All I can really say about this is, WOW.
NASA's Kepler team has found loads of planet candidates to date (about 2300) by measuring variations in brightness in the star as the planet orbits. They've confirmed a bunch of them as well, so we know there are other planets out there. And just in case you think 2300 is a low number considering how many stars are in the sky, keep in mind that the Kepler telescope has been staring at a patch of sky about the size of your outstretched hand the entire time. I don't know about you, but I can't even see 2300 stars in that kind of an area, and the Kepler telescope has found that many planet candidates.
Now they've found one in its star's habitable zone - where liquid water can exist.
If you take a look at their news story, they show our solar system with the habitable zone defined - Venus is too close to the sun to be habitable, but Earth and Mars are both in the right area. This is why they've been sending robots to Mars to look for evidence of past water. Past water, because Mars' atmosphere is much too thin to retain enough heat to have present water, but it does have present ice in the form of its polar ice caps (as well as solid CO2, dry ice).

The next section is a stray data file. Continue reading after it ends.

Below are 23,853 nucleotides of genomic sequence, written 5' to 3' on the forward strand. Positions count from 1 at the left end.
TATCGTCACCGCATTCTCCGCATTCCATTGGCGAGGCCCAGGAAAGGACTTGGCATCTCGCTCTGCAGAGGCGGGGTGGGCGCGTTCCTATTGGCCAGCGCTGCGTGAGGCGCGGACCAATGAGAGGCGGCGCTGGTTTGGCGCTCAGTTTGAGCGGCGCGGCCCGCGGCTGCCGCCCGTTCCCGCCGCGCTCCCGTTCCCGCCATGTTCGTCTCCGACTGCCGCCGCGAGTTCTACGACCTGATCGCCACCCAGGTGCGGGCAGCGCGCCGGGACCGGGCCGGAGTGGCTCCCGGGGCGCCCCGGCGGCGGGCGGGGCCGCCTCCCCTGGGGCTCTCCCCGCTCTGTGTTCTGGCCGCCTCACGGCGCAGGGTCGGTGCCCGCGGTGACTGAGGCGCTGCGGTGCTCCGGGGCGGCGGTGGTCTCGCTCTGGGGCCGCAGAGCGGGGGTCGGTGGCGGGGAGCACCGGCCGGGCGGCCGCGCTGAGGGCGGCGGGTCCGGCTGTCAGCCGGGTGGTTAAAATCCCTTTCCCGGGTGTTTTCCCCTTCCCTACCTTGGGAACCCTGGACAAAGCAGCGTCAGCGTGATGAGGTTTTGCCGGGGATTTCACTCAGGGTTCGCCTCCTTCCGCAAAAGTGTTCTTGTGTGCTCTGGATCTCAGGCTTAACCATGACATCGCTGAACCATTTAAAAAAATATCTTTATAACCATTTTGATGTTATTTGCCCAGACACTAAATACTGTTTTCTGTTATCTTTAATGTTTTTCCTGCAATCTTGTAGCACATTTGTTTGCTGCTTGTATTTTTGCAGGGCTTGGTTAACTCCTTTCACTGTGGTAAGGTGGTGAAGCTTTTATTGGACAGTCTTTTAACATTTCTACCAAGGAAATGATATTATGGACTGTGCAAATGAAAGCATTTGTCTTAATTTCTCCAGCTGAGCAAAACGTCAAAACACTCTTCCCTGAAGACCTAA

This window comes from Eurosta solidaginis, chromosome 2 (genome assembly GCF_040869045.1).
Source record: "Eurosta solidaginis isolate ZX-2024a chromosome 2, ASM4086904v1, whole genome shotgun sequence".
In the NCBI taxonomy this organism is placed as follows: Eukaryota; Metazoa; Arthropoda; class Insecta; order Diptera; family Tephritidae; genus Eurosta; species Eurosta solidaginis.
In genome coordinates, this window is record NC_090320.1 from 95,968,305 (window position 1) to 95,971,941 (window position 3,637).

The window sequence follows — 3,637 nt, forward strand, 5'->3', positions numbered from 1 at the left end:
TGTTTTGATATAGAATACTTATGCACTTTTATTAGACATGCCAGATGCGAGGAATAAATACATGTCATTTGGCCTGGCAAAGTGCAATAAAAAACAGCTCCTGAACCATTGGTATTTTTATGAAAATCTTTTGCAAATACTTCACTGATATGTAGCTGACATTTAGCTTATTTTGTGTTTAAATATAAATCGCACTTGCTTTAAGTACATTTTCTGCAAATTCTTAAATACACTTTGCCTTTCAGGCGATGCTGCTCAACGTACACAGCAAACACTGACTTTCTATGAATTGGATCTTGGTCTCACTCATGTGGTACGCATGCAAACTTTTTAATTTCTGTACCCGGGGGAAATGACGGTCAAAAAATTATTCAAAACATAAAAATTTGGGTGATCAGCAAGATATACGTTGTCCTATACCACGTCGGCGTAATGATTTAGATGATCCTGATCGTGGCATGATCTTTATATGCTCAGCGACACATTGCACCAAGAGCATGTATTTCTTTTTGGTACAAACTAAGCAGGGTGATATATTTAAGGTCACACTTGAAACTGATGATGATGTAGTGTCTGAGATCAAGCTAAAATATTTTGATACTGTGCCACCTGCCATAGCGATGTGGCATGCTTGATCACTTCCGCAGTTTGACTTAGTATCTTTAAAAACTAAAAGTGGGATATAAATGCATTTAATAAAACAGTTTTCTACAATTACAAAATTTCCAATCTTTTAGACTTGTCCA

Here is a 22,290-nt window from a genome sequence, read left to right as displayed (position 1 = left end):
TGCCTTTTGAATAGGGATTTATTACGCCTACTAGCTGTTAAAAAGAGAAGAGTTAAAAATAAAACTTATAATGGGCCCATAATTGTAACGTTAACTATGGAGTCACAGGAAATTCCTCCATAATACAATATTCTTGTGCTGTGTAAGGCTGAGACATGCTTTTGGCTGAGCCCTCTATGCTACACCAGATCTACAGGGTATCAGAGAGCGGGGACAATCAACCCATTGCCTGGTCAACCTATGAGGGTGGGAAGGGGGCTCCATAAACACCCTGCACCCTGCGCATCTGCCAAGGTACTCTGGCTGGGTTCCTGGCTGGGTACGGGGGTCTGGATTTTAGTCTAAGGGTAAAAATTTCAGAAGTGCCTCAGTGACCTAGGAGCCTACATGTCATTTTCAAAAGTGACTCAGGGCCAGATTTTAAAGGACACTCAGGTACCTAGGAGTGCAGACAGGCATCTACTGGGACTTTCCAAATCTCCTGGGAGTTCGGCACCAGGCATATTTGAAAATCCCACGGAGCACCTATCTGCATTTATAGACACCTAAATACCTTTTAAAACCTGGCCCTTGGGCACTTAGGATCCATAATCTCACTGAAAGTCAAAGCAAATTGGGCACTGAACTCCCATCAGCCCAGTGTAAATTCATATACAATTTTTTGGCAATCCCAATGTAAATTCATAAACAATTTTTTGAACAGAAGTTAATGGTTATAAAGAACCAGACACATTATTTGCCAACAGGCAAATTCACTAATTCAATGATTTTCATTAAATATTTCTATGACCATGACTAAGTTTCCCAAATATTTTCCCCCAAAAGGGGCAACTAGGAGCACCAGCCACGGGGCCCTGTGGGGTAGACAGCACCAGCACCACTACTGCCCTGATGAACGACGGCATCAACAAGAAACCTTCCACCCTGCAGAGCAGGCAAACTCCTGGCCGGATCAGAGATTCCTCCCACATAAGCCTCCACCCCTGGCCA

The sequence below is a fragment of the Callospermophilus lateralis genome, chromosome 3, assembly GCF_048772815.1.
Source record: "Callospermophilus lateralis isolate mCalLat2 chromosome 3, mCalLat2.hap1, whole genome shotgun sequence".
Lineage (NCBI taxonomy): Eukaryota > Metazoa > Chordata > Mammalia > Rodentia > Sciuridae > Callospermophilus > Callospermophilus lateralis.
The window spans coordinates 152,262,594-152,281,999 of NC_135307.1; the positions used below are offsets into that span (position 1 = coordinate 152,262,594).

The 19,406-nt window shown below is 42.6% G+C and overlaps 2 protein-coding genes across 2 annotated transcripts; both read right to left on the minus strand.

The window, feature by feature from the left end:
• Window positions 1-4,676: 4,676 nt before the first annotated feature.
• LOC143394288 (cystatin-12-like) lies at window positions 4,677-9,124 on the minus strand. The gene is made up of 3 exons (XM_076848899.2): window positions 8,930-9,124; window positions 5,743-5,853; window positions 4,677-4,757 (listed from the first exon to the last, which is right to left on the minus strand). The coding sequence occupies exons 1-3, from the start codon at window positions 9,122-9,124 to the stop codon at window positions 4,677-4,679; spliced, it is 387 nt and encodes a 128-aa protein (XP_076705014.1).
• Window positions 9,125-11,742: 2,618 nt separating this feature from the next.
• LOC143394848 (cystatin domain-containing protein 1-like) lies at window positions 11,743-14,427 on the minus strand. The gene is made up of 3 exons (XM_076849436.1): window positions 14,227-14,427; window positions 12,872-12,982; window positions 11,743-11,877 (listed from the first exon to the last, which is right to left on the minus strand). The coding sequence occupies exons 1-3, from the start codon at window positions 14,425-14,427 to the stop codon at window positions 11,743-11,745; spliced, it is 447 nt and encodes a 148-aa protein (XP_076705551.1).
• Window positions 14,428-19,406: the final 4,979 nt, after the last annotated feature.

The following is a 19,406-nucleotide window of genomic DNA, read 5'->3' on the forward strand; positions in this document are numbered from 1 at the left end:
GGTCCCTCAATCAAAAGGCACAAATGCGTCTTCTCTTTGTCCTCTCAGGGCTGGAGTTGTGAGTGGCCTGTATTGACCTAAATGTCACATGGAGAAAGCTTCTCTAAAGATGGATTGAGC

It remains to be seen whether this planet has an atmosphere which will hold in enough heat to maintain liquid water, but at least its orbit is in the right place for this even to be an option. Composition of some planets' atmospheres (mostly the early Jupiter-sized ones so far) has been studied using infrared absorption spectra, which is a whole level of nifty that I would need to study for a while to understand.